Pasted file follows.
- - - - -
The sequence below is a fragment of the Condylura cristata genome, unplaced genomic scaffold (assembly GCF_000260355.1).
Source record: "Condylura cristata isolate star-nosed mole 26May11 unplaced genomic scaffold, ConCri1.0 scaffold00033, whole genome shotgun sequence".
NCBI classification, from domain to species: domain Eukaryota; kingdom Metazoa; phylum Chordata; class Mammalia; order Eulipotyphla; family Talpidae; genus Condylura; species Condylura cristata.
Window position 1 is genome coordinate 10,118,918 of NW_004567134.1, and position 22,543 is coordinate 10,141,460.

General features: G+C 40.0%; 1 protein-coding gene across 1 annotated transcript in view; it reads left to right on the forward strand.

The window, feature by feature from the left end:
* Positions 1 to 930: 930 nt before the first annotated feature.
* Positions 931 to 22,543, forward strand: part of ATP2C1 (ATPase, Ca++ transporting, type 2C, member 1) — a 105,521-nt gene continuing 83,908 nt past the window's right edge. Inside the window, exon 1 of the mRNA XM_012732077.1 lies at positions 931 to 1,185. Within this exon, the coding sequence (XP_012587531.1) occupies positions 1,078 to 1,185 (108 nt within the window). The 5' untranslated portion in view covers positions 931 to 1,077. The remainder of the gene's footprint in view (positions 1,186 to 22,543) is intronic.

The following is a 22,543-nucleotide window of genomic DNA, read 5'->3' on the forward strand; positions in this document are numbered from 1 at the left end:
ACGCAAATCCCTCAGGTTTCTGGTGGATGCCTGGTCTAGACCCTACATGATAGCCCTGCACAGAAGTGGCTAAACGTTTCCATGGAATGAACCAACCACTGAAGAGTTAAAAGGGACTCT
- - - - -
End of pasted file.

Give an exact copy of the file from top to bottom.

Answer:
The sequence below is a fragment of the Condylura cristata genome, unplaced genomic scaffold (assembly GCF_000260355.1).
Source record: "Condylura cristata isolate star-nosed mole 26May11 unplaced genomic scaffold, ConCri1.0 scaffold00033, whole genome shotgun sequence".
NCBI classification, from domain to species: domain Eukaryota; kingdom Metazoa; phylum Chordata; class Mammalia; order Eulipotyphla; family Talpidae; genus Condylura; species Condylura cristata.
Window position 1 is genome coordinate 10,118,918 of NW_004567134.1, and position 22,543 is coordinate 10,141,460.

General features: G+C 40.0%; 1 protein-coding gene across 1 annotated transcript in view; it reads left to right on the forward strand.

The window, feature by feature from the left end:
* Positions 1 to 930: 930 nt before the first annotated feature.
* Positions 931 to 22,543, forward strand: part of ATP2C1 (ATPase, Ca++ transporting, type 2C, member 1) — a 105,521-nt gene continuing 83,908 nt past the window's right edge. Inside the window, exon 1 of the mRNA XM_012732077.1 lies at positions 931 to 1,185. Within this exon, the coding sequence (XP_012587531.1) occupies positions 1,078 to 1,185 (108 nt within the window). The 5' untranslated portion in view covers positions 931 to 1,077. The remainder of the gene's footprint in view (positions 1,186 to 22,543) is intronic.

The following is a 22,543-nucleotide window of genomic DNA, read 5'->3' on the forward strand; positions in this document are numbered from 1 at the left end:
ACGCAAATCCCTCAGGTTTCTGGTGGATGCCTGGTCTAGACCCTACATGATAGCCCTGCACAGAAGTGGCTAAACGTTTCCATGGAATGAACCAACCACTGAAGAGTTAAAAGGGACTCT